It’s no easy job to direct a Tony Award-winning theatre festival, much less with minimal warning … but that’s exactly what Derek Charles Livingston had to do this year at the Utah Shakespeare Festival.
On May 25, 2022, it was announced by the Utah Shakespeare Festival that Brian Vaughn was stepping down from his position immediately. From 2011, Vaughn operated as the festival’s co-artistic director, and in 2017, he began to perform the role alone. No direct reason was given for Vaughn’s departure, but it was a choice he made himself.
Upon Vaughn’s departure, a decision had to be made as to who would fill his position while a nationwide search took place to find a replacement. Livingston was chosen to lead in the interim — in addition to his existing roles as the director of new play development and an actor in the season.
“When Brian left, it made sense for either Tanya Searle, who is the festival stage manager/artistic associate, or me to step into that position because our work had been supporting Brian continuously and in everything for the last year,” said Livingston.
Staff supported Livingston in taking the position for the meantime, and he began fulfilling his duties in all three of his roles within the festival in June — right as the 2022 season began.
“I was humbled and a little frightened because it’s such an important responsibility,” said Livingston. “Not that I didn’t think I was up to the task, but I know what a special place this is for our community, for our patrons, for the state of Utah, for the artists who work here, and I am very mindful of caretaking. Stewardship is very important to me.”
In balancing all of his duties, Livingston lost sleep, ate poorly and couldn’t find time to go to the gym. He relied on the festival staff community to see him through.
“I can’t do what I do without the support of staff, and I particularly have to point out the great relationship I have with the artistic associate Tanya Searle, to whom I can turn to, with whom I have conversations about everything,” said Livingston.
USF isn’t Livingston’s first job on the managing side of theatre. He has produced many new plays and has worked as a theatre producer in San Diego, Las Vegas, Los Angeles and New York.
Livingston did his undergrad at Brown University, where he studied under Pulitzer Prize-winning playwright Paula Vogel. Vogel encouraged Livingston to try his hand at directing instead of focusing solely on acting.
“If you look at a list of the last 25 years of Pulitzer Prize-winning playwrights, about half of them studied with Paula,” said Livingston. “That’s how good she is.”
After finishing college, Livingston worked as a casting associate for off-Broadway theatre Playwrights Horizons and was there when Stephen Sondheim developed “Assassins” during his tenure, as well as other shows like “Once on This Island.”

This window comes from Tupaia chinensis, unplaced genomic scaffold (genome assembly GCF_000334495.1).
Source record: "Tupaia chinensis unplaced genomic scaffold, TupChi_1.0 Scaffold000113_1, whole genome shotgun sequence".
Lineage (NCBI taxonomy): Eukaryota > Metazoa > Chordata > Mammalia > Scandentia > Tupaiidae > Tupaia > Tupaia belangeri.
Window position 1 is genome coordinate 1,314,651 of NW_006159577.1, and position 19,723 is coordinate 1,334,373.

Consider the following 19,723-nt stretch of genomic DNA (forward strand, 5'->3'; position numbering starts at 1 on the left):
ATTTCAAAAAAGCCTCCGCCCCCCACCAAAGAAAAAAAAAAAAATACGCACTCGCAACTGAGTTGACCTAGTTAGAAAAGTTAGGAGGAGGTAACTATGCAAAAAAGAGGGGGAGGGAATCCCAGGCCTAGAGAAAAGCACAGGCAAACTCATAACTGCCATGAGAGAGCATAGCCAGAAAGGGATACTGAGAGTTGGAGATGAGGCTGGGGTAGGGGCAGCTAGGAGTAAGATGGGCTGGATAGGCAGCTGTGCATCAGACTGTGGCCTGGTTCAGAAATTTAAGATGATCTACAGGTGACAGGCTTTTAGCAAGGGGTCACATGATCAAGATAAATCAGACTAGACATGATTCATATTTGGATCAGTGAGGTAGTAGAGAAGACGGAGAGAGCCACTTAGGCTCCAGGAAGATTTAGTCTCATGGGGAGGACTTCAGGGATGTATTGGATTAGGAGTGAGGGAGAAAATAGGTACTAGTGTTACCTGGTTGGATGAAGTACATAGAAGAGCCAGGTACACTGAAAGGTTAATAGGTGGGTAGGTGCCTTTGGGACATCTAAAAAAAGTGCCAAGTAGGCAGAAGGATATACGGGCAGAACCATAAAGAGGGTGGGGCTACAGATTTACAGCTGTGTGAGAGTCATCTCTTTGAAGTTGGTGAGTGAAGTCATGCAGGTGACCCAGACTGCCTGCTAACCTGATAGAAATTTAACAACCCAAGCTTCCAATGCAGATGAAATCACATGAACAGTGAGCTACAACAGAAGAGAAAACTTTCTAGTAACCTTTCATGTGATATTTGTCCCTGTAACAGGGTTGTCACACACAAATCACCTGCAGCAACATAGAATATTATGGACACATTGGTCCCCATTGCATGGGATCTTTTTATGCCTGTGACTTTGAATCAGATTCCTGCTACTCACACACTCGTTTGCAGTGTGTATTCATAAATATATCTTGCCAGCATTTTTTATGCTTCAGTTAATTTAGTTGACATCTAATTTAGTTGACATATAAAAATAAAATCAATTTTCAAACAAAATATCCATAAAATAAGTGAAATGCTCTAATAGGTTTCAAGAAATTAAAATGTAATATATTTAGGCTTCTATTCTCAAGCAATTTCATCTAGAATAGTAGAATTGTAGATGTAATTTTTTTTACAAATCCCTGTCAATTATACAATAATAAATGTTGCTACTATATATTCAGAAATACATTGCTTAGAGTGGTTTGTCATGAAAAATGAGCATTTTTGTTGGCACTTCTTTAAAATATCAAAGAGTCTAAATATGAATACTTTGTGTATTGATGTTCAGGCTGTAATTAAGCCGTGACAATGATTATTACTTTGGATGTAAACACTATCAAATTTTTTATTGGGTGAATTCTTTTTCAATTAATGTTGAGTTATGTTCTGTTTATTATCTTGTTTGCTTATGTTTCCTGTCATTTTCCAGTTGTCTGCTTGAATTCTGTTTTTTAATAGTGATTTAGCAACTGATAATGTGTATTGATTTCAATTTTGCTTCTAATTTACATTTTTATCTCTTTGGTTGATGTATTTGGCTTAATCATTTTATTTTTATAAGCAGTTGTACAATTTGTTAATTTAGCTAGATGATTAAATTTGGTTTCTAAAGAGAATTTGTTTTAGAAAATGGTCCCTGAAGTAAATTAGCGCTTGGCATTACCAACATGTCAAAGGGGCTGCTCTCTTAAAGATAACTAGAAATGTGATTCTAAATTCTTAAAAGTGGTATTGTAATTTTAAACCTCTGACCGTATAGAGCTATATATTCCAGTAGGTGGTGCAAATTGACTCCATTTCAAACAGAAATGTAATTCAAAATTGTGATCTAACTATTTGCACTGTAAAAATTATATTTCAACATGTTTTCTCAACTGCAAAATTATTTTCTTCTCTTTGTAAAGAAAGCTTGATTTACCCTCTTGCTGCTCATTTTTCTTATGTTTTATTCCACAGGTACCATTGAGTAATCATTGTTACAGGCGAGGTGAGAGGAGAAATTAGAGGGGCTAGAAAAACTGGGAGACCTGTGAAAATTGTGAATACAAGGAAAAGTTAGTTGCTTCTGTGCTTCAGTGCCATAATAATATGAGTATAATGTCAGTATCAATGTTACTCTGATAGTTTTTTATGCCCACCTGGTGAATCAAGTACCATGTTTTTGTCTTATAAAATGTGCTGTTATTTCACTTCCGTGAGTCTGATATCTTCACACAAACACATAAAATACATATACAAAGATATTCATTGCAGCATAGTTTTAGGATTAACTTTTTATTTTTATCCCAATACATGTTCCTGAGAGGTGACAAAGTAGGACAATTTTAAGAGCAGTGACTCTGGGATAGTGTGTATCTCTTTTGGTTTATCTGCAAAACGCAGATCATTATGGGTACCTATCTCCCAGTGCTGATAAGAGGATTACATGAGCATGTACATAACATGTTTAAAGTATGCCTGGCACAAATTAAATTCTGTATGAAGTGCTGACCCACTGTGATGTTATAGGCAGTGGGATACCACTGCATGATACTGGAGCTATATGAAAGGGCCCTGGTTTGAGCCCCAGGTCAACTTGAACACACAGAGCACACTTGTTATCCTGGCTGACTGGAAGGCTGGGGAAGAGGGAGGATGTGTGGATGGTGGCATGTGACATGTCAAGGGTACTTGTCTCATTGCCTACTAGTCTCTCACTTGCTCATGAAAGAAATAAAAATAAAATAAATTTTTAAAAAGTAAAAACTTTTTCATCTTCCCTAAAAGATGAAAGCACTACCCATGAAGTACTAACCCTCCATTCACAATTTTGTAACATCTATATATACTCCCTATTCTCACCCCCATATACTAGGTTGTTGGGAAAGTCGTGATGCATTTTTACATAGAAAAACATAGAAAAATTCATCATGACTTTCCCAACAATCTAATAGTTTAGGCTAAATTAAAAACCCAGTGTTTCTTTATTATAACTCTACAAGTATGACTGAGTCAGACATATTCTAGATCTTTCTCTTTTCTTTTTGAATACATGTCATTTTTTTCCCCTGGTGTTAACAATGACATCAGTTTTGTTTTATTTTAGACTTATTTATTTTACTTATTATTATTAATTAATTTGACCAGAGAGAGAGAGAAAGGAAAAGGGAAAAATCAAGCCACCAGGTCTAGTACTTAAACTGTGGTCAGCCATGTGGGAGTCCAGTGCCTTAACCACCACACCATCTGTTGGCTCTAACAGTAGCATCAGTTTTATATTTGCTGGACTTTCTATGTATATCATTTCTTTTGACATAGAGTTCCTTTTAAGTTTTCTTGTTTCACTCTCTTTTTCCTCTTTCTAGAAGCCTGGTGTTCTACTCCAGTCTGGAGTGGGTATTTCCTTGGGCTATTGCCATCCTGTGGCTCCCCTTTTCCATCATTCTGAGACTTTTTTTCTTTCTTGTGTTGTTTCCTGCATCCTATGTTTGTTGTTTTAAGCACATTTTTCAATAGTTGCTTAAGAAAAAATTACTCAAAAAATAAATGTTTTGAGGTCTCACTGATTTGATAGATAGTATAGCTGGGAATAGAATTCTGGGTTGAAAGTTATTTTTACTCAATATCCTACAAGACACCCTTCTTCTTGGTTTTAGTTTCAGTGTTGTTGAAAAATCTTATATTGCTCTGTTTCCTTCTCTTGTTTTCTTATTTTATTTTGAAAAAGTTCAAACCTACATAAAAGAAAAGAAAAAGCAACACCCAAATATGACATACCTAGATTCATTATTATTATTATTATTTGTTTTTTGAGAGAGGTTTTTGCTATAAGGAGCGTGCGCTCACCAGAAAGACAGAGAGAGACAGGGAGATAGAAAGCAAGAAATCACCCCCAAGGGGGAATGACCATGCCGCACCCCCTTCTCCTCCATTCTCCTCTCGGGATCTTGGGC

“I was a person for the original production to whom they set the lights because I was the only African American on staff who was the same color as the actors,” said Livingston.
Livingston was even seated behind James Lapine, one of the creators of “Falsettos” and “Into the Woods,” at an off-Broadway opening night.
After his work in New York, Livingston took a number of years off before returning to acting. He went to film school at UCLA and followed that step of his education by spending many years working in the theatre industry.
At the Shakespeare Festival, Livingston has yet to make many artistic decisions for the 2022 or 2023 seasons since all of the shows were decided under Vaughn’s direction. Instead, he has focused his attention on deciding the 2024 season.
“Right now, we’re looking at 2024, and I can’t tell you what that’s going to be, but that’s where I’ll have the most influence in terms of what’s going to happen,” said Livingston. “I cannot say even looking at that and spearheading that, that I will be looking to make any sort of radical changes.”
While the search for a new artistic director has not begun, Livingston has not yet decided if he would like to be up for consideration. He has strongly advocated having conversations with stakeholders, longtime patrons and long-term staff members to create a job description.
“If, when I look at the outcome of those conversations and those focus groups, and I’m not the person, it’s going to be very hard,” said Livingston. “But, I also recognize that that is the truth, and that is how things happen in the real world.”
More than anything else, Livingston tries to advocate for people to experience live theatre, particularly at the festival.
“It’s a really great opportunity to see world-class entertainment at an unheard of price in a beautiful setting, and you should take advantage of it,” said Livingston.
Story by Tessa Cheshire
Photos courtesy of The Utah Shakespeare Festival
This article was originally published in December 2022 edition of the University Journal.